Of the 60 members on the FSC, 55 received contributions from the insurance industry for their campaigns. The Center for Responsive Politics maintains a list of the top 20 members of the House who receive the most money from the insurance industry each year. Of these 60 FSC members, 11 were in this top 20 list on 2013 – this is an 83.33% increase from 2012, when only 6 committee members made the list.
Having documented who receives the money, now we must find out who’s giving it. We know it’s coming from the finance/insurance sector, but can we identify direct links between the witnesses and the committee members? It turns out, we can.
Each of the testifying witnesses represented an organization, and many of these organizations have deep pockets when it comes to congressional campaign contributions. Excluding the witnesses that are government employees, eight organizations concerned with insurance regulation were represented. Again, of the 60 committee members, 44 received a campaign contribution from at least one of the witnesses’ organizations. Specifically, of the 23 subcommittee members, 18 received money from one of these organizations.
Using this hearing on FIO’s insurance modernization report as a starting point, we can begin to see how lobbyists exert their influence in Congress. It’s probable – and likely necessary – that legislation will come from the recommendations in this report, and we want Congress to have objective, unbiased sources when planning and proposing laws. Knowing how much money and presence industry lobbyists have in just this single hearing, can we as citizens trust that Congress is acting in our best interest and not that of insurance companies? We won’t know until legislation on this topic begins, but in the meantime, the available data suggests we should be watching carefully.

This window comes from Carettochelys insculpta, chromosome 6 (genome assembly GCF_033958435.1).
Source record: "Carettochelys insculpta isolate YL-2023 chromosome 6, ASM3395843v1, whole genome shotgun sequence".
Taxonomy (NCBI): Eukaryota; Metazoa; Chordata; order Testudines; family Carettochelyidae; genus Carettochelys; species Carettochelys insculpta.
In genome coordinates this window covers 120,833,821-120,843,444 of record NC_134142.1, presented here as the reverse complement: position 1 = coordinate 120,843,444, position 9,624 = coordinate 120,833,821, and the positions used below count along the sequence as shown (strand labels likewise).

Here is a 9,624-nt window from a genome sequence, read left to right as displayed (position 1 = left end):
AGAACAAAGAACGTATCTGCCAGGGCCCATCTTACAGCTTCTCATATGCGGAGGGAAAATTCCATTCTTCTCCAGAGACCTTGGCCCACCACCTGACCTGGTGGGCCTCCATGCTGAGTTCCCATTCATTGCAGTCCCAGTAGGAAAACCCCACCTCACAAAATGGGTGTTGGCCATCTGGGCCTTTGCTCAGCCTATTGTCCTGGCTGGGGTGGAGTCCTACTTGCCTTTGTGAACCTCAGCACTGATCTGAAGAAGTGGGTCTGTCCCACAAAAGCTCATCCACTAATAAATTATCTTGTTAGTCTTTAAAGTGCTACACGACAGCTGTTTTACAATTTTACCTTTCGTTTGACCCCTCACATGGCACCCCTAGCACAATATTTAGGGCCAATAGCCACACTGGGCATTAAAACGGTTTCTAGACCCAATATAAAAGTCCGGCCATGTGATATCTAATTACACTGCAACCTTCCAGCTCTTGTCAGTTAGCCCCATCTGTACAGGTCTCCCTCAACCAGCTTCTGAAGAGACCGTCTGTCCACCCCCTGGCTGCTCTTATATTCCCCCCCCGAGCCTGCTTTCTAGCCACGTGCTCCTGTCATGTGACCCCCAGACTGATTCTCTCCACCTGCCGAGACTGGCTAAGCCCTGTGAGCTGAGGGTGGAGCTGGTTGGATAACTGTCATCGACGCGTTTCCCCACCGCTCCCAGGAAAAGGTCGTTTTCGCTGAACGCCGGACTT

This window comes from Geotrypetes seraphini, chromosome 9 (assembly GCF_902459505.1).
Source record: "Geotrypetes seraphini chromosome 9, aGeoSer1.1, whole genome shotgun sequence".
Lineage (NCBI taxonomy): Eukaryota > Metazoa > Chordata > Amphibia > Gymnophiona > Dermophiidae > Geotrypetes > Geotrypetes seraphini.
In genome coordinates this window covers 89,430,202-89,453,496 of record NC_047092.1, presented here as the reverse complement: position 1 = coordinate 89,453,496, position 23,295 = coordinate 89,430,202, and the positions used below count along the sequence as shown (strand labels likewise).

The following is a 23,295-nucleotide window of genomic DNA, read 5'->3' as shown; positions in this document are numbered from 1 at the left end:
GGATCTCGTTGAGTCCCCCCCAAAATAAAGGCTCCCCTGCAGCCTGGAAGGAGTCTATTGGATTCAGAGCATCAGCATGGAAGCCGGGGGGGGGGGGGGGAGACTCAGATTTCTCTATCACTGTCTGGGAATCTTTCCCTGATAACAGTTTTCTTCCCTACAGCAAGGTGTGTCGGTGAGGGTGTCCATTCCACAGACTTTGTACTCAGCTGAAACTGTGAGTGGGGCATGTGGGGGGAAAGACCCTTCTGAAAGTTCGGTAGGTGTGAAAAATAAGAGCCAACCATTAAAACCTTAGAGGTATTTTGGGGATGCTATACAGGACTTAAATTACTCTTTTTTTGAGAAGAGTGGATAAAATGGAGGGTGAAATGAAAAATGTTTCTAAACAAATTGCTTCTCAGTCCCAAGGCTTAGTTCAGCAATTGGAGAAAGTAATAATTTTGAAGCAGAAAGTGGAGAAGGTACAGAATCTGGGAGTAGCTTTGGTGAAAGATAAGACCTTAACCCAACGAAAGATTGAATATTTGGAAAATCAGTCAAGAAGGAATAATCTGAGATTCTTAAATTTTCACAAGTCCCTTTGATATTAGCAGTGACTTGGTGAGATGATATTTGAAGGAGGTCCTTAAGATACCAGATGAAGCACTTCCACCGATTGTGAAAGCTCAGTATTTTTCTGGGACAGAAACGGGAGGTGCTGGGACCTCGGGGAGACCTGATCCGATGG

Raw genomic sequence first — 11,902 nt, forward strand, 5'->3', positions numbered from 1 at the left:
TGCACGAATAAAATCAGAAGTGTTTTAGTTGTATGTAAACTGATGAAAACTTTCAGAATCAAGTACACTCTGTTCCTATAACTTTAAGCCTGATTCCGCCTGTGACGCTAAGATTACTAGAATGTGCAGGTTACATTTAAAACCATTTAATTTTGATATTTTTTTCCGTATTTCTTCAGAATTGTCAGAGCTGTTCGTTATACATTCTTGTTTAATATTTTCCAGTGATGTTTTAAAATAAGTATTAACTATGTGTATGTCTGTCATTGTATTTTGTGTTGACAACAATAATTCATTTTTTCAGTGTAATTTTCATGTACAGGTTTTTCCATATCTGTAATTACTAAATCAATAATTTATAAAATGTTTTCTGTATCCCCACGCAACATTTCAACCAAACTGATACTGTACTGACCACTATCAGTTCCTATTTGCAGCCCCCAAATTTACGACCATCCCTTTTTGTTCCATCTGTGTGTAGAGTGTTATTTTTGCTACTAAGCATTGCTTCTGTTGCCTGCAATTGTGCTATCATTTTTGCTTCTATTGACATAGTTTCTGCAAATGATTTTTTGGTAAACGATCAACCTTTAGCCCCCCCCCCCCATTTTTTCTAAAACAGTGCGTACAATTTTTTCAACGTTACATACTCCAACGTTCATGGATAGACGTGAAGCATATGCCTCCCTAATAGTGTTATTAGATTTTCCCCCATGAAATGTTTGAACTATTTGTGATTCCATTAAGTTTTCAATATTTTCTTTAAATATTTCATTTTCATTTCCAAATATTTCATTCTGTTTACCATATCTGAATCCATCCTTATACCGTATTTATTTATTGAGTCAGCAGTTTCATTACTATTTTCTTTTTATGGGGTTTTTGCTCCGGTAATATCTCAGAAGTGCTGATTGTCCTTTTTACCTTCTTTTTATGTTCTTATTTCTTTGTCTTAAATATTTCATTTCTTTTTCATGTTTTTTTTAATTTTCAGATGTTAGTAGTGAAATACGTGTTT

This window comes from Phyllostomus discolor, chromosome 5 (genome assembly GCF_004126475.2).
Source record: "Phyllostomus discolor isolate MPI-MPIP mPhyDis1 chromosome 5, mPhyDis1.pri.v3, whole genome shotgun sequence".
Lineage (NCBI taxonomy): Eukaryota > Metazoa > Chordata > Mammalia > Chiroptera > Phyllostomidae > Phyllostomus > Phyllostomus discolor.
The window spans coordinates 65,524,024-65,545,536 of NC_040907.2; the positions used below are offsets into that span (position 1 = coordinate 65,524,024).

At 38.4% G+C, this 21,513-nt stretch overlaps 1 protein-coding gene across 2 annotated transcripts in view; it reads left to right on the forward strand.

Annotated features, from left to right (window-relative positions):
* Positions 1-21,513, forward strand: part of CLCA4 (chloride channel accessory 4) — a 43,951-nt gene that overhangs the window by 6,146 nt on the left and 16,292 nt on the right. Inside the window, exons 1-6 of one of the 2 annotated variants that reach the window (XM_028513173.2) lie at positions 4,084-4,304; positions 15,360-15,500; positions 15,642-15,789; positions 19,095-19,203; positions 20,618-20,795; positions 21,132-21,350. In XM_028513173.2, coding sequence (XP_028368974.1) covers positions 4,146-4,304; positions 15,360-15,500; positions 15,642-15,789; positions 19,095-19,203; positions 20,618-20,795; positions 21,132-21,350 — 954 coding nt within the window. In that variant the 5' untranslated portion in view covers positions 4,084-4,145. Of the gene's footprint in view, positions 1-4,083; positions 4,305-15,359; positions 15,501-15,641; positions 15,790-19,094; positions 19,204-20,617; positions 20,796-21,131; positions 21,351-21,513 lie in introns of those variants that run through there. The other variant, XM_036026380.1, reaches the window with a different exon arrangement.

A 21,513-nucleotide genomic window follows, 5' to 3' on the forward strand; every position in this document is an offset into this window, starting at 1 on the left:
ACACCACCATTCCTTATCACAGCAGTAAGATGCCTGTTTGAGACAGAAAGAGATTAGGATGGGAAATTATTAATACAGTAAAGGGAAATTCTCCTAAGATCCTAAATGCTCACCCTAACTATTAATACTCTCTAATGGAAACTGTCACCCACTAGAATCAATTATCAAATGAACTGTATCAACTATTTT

Center for Responsive Politics, OpenSecrets.org, http://www.opensecrets.org/industries/indus.php?Ind=F.
 Center for Responsive Politics, OpenSecrets.org, http://www.opensecrets.org/industries/recips.php?ind=F&cycle=2014&recipdetail=H&mem=Y&sortorder=U.
All non-cited data comes from use of the suite of tools provided by the Sunlight Foundation including Influence Explorer, Poligraft, and Lobbying Registration Tracker.
Follow-up plans for expansion:
In addition, I would explore the impact of these monetary and lobbying connections on legislation as Congress proceeds in response to FIO’s report. I’m sure the FSC and specifically the Housing and Insurance subcommittee will propose some sort of legislation as a response to the report – or at least they are supposed to – which would give light to the impact of this report.
There is also more context to explore. I’d like to research the influence of insurance industry, in terms of lobbying practices, as compared to other industries as well as the historical role and practices of the insurance industry.
Finally, I would also like to see more summarization on the Lobbying Registration Tracker for comparing data, so that information like in which month/time period are the most registrations filed is available.
Feedback on Sunlight Foundation tools:
I mostly used the Influence Explorer and Poligraft to collect my data, and the only difficulty I had was with the specificity of search results. I think Influence Explorer would benefit from a more robust search function that doesn’t require such specific search inputs, so that people are easily able to find and highlight relevant information even if the name they have isn’t quite the same as the one Sunlight has used.
Also, I delved a bit into the House Staff directory and I think it’s missing some data. I was unable to view the staffers in Mark Sanford’s office. Perhaps I wasn’t searching correctly, in which case there might be a usability problem.